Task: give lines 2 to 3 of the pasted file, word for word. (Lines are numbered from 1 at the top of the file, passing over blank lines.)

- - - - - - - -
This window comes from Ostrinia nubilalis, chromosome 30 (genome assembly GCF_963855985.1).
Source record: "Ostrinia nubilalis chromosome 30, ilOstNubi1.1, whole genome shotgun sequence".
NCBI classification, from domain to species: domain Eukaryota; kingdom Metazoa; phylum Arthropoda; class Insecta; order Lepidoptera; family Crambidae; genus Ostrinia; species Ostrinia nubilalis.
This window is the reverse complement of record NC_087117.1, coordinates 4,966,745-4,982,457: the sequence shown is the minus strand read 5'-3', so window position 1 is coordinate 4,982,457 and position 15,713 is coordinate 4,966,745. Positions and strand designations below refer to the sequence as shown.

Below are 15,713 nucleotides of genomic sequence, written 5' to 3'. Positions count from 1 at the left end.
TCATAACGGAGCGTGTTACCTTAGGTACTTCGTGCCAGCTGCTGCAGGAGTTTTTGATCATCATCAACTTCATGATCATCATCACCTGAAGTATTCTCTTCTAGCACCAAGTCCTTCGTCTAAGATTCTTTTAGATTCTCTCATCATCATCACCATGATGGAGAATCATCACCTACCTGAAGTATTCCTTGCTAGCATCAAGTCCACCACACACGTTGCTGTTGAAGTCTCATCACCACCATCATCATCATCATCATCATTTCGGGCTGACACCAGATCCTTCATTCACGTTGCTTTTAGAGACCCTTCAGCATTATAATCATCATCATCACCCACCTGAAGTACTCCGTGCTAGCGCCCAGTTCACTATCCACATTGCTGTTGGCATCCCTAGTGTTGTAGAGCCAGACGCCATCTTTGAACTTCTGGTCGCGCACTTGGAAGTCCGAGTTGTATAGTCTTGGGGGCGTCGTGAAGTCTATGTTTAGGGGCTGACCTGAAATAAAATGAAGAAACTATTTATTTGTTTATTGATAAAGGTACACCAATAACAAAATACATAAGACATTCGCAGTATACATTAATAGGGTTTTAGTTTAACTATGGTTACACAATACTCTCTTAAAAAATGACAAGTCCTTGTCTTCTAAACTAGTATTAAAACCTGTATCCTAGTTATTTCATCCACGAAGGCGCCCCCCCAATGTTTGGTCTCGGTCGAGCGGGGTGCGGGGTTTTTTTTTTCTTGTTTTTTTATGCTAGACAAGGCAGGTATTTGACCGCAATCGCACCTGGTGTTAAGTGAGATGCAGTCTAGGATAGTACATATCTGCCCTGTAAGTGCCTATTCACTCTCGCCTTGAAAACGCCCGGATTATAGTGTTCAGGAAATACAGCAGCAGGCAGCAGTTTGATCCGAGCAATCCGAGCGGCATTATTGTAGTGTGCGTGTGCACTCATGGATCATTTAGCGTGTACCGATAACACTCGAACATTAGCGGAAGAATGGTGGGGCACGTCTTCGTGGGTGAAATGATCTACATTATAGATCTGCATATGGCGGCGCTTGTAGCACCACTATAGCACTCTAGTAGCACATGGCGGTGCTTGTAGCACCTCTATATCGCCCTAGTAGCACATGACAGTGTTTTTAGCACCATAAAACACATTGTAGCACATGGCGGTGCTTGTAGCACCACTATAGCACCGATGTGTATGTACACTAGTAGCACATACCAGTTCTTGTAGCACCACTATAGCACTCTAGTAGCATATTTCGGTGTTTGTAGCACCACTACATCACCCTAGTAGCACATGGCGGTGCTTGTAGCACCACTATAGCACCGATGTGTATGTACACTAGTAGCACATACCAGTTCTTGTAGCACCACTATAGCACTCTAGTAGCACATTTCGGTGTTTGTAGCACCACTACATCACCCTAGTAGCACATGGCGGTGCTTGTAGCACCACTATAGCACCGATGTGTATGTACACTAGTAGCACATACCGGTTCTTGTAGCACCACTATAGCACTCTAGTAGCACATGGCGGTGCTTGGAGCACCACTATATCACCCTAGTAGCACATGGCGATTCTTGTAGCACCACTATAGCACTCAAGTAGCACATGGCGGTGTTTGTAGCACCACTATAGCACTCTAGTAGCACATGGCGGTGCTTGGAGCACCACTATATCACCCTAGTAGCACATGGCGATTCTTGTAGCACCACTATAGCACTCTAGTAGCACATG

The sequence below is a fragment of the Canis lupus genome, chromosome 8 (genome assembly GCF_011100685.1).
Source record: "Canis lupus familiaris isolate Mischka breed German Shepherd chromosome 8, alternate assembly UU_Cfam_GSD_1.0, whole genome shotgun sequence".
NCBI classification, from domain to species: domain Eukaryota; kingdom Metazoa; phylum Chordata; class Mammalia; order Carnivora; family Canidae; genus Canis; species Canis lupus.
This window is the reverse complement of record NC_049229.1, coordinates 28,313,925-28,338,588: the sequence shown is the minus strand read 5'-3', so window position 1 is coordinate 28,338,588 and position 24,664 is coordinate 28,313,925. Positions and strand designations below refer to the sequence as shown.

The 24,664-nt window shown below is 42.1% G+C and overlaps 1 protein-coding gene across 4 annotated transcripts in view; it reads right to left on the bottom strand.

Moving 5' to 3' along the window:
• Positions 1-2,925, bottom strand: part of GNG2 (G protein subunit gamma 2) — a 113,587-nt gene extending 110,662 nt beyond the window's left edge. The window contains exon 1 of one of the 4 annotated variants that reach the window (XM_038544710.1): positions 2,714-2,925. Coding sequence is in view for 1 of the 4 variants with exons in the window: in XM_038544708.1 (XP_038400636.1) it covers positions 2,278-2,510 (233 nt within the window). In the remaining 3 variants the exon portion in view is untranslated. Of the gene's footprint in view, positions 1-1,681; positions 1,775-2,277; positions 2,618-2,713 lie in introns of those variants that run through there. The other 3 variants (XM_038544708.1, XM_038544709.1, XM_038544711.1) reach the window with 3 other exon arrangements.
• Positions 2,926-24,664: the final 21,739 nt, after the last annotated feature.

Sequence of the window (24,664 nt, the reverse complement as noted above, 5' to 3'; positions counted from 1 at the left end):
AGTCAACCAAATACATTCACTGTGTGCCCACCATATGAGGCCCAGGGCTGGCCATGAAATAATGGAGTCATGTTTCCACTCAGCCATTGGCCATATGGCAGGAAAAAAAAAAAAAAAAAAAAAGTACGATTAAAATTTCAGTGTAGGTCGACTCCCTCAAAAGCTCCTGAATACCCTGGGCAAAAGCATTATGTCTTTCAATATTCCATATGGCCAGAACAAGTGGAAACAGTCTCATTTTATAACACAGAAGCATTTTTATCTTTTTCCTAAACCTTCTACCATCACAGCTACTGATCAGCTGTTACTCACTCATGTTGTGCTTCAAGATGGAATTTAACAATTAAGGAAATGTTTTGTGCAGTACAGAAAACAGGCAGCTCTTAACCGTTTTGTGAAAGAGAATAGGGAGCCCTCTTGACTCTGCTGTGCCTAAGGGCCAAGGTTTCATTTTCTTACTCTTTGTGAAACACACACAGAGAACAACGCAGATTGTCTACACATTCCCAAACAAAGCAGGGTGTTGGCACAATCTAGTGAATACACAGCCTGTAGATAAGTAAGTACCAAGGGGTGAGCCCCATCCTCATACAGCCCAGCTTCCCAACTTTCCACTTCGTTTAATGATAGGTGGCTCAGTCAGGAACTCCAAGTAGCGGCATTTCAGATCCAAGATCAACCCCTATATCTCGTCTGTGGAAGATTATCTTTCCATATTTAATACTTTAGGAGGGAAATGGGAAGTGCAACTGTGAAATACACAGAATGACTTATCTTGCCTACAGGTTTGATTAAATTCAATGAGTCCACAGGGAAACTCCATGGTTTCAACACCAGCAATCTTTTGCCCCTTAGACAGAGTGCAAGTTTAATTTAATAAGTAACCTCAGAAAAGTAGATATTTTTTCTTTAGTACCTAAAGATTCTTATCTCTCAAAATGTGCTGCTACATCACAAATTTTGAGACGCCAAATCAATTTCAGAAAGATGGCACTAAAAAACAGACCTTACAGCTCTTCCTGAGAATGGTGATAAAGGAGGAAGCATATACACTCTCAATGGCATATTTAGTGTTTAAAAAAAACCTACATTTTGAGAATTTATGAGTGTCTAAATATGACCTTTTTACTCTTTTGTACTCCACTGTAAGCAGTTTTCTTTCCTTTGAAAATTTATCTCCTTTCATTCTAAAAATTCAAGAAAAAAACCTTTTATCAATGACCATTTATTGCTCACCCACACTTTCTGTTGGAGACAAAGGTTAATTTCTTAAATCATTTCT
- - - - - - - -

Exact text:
Source record: "Ostrinia nubilalis chromosome 30, ilOstNubi1.1, whole genome shotgun sequence".
NCBI classification, from domain to species: domain Eukaryota; kingdom Metazoa; phylum Arthropoda; class Insecta; order Lepidoptera; family Crambidae; genus Ostrinia; species Ostrinia nubilalis.